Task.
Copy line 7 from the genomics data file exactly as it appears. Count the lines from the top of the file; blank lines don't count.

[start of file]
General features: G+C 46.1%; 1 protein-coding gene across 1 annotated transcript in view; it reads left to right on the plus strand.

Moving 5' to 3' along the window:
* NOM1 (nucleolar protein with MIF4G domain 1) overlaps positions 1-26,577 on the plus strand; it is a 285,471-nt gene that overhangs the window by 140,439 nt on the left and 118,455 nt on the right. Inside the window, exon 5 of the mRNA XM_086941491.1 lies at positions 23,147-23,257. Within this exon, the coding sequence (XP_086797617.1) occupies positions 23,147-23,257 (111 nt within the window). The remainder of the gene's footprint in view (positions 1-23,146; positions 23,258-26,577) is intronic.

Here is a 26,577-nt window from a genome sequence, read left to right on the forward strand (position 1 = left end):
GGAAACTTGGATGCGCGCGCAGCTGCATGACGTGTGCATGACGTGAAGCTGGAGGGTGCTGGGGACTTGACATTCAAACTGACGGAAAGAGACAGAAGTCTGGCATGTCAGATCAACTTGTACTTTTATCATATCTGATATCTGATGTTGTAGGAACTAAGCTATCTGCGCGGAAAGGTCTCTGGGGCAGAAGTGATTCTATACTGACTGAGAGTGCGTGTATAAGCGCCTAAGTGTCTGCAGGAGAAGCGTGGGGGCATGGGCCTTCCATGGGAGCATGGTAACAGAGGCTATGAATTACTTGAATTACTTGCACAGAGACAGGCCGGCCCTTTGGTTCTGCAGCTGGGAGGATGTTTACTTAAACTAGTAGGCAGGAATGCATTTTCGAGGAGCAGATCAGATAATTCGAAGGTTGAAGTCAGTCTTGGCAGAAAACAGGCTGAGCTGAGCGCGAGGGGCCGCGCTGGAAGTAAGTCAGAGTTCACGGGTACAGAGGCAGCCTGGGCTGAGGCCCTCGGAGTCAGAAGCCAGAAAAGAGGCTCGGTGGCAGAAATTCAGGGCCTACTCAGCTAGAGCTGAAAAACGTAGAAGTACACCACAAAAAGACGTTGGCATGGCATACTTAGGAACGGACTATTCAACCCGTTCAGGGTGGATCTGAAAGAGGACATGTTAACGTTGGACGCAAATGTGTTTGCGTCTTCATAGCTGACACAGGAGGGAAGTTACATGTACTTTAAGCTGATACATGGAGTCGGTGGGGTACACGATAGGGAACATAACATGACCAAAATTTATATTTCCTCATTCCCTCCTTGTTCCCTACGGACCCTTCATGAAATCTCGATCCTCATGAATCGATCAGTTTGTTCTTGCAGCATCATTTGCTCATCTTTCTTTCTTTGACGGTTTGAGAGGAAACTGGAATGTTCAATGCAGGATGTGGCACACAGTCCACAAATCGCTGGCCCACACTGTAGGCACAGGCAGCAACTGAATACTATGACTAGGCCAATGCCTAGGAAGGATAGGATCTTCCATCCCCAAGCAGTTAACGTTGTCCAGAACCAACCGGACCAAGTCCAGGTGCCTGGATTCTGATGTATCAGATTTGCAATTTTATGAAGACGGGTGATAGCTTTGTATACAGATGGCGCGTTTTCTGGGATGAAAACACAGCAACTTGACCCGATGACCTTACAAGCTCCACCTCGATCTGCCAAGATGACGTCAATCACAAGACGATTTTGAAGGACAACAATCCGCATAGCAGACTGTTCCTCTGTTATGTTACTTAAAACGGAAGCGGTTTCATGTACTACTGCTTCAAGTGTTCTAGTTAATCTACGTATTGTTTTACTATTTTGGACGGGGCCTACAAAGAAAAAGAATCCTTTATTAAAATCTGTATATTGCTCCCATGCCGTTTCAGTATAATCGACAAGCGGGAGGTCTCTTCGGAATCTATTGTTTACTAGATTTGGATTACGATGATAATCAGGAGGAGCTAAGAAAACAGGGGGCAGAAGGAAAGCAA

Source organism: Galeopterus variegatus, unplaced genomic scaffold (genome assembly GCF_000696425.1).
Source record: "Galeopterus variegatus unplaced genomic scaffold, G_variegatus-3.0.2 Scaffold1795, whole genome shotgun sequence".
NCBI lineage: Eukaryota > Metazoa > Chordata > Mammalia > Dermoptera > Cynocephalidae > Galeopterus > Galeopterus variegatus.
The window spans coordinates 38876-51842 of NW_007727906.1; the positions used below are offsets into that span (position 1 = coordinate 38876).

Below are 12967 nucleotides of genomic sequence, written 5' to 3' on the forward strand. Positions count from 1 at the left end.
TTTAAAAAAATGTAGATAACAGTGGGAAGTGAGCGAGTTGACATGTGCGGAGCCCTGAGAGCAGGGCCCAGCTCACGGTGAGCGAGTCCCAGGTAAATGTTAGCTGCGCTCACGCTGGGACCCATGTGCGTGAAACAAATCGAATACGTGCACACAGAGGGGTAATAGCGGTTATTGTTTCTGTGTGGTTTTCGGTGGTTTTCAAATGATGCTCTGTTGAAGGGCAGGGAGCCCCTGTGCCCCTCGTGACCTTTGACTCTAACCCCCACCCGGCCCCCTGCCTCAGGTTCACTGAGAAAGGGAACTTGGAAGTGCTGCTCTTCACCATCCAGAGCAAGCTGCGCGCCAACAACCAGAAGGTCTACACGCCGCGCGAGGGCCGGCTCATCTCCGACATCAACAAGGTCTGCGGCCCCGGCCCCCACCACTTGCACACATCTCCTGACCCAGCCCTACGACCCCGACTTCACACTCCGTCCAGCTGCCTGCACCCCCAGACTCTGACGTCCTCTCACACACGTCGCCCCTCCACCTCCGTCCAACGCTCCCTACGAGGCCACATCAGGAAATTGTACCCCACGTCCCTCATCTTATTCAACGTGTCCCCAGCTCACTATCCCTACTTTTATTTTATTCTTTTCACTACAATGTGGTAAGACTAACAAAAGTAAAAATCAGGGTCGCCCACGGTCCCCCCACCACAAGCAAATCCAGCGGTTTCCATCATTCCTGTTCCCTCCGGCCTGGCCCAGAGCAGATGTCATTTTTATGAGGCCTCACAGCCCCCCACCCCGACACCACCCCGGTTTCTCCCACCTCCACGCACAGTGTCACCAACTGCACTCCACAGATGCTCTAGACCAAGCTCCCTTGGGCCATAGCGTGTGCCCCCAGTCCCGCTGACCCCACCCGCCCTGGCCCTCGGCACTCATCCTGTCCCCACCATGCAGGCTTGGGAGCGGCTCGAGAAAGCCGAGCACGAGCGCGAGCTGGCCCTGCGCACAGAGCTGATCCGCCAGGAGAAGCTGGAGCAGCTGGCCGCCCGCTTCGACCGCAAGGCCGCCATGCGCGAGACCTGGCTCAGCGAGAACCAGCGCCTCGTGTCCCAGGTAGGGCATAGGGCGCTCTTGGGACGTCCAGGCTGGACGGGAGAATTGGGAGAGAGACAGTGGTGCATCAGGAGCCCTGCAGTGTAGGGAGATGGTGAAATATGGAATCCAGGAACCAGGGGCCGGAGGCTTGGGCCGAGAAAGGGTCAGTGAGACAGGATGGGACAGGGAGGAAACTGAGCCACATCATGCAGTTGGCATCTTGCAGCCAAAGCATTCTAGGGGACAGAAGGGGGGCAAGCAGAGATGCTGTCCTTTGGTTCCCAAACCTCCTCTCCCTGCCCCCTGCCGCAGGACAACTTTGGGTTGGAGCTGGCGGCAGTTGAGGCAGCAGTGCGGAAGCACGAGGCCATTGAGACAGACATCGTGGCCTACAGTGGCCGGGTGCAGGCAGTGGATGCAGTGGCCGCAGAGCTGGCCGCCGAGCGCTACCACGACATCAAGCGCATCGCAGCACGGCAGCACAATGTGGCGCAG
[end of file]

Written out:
Source record: "Galeopterus variegatus unplaced genomic scaffold, G_variegatus-3.0.2 Scaffold1795, whole genome shotgun sequence".